e# This ensures that the left edge is always complete, so we don't need
      e# different indentation such as in the N=12 example in the challenge.
W%    e# Reverse the lines to make the spiral point upwards.
N*    e# Join the lines with linefeeds.
share|improve this answer
1  
I knew you'd be the first! – Luis Mendo Jan 15 at 12:58
    
@LuisMendo I was actually going to skip this one, because I thought the computation of the grid indices would be tedious, but then I realised I could just rotate the entire triangle while appending lines. – Martin Ender Jan 15 at 13:10
1  
I always love your explanations of CJam programs because I can understand them, and I'm amazed at how complex, yet short, these programs can be. – ETHproductions Jan 15 at 15:08
    
Thank you for the explanation! I like that idea! – flawr Jan 15 at 16:50

MATL, 48 36 bytes

:1-H*X^.5+Y[2j3/*YP*ZeYsG:Zp)'.'2$XG

Uses current release (9.3.0).

Try it online! No idea how the online compiler manages to translate graphic output to ASCII, but it does This produces an approximate ASCII plot thanks to an Octave feature that is supported by the online compiler!

Edit (April 4, 2016): the function Y[ has been renamed to k since release 13.0.0. The link to the online compiler incorporates this change, so that the code can be tested.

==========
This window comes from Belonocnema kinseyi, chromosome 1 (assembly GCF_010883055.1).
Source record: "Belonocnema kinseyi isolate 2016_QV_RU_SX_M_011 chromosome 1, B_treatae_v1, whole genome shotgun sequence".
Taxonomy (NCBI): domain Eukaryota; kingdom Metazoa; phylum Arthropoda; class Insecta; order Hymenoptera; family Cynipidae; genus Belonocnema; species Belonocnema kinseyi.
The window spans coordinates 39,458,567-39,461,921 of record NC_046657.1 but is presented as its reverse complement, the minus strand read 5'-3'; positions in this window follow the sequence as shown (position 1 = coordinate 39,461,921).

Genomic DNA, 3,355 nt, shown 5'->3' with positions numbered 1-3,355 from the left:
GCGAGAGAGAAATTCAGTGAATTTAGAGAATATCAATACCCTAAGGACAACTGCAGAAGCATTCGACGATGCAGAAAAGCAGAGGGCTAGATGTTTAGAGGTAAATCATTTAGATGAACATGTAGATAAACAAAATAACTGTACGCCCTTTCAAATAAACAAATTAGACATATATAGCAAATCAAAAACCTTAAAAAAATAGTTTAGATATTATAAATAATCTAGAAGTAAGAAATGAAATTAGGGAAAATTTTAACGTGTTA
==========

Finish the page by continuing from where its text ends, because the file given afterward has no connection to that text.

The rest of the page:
Example

>> matl
 > :1-H*X^.5+Y[2j3/*YP*ZeYsG:Zp)'.'2$XG
 > 
> 20000

produces the graphical output (MATLAB version shown):

enter image description here

Explanation

The code uses complex numbers to trace the path followed by the spiral. As can be seen from the first figure in the challenge, each straight leg of the spiral is a segment with increasing length 1, 2, 3, 4 ... and cyclically increasing orientation 120 degrees, 240 degrees, 0 degress, 120 degress...

The code first generates the individual complex displacements from each integer number to the next. These complex displacements have magnitude 1 and angle 2*pi/3, 4*pi/3 or 0 (in radians). Thus they can be easily generated as imaginary exponentials. For that, the integer sequence 0,1,2,2,3,3,3,4,4,4,4... is used first.

This integer sequence is almost like the "n appears n times" sequence (OEIS A002024), and can be obtained as floor(sqrt(2*n)+.5) where n is 0,1,2,3,... . Multiplying by 2j*pi/3, where j is the imaginary unit, produces the desired complex displacements.

The displacements are accumulated to compute the positions corresponding to the integer numbers in the spiral. The first integer number in the spiral, which is 1, is arbitrarily located at position 1 in the complex plane.

Finally, the positions corresponding to non-prime numbers are discarded, and the rest are plotted in the complex plane.

:1-H*X^.5+Y[     % floor(sqrt(2*n)+.5) for n from 0 to N-1, where N is implicit input
2j3/*YP*Ze       % exp(2j*pi/3* ... )
Ys               % cumulative sum. Produces complex positions
G:               % vector 1,2...,N, where N is previous input
Zp               % logical index to select only prime numbers
)                % use that index to keep only complex positions of primes